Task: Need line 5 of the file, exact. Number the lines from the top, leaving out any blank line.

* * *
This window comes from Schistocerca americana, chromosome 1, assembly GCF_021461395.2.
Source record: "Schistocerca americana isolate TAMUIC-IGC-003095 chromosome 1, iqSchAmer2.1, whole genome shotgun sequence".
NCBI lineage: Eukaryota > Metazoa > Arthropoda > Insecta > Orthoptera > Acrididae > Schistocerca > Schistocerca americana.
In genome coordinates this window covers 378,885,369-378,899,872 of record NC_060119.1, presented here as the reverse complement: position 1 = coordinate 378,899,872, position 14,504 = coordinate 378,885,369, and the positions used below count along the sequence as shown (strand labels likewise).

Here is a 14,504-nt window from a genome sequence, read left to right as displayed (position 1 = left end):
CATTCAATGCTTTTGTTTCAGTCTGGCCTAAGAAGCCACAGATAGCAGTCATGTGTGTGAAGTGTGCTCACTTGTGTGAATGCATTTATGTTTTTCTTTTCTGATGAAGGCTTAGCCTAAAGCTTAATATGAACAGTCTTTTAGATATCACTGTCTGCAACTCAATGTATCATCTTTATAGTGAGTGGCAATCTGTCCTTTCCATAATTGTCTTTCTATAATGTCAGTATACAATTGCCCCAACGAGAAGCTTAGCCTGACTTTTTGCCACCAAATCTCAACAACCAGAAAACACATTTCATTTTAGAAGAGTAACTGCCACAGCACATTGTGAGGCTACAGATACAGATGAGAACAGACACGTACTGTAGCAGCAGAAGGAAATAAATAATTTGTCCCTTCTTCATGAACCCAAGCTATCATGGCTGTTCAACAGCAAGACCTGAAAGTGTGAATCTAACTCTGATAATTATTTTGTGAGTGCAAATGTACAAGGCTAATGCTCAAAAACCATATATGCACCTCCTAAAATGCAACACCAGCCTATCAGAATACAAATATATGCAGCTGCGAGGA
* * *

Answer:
Here is a 14,504-nt window from a genome sequence, read left to right as displayed (position 1 = left end):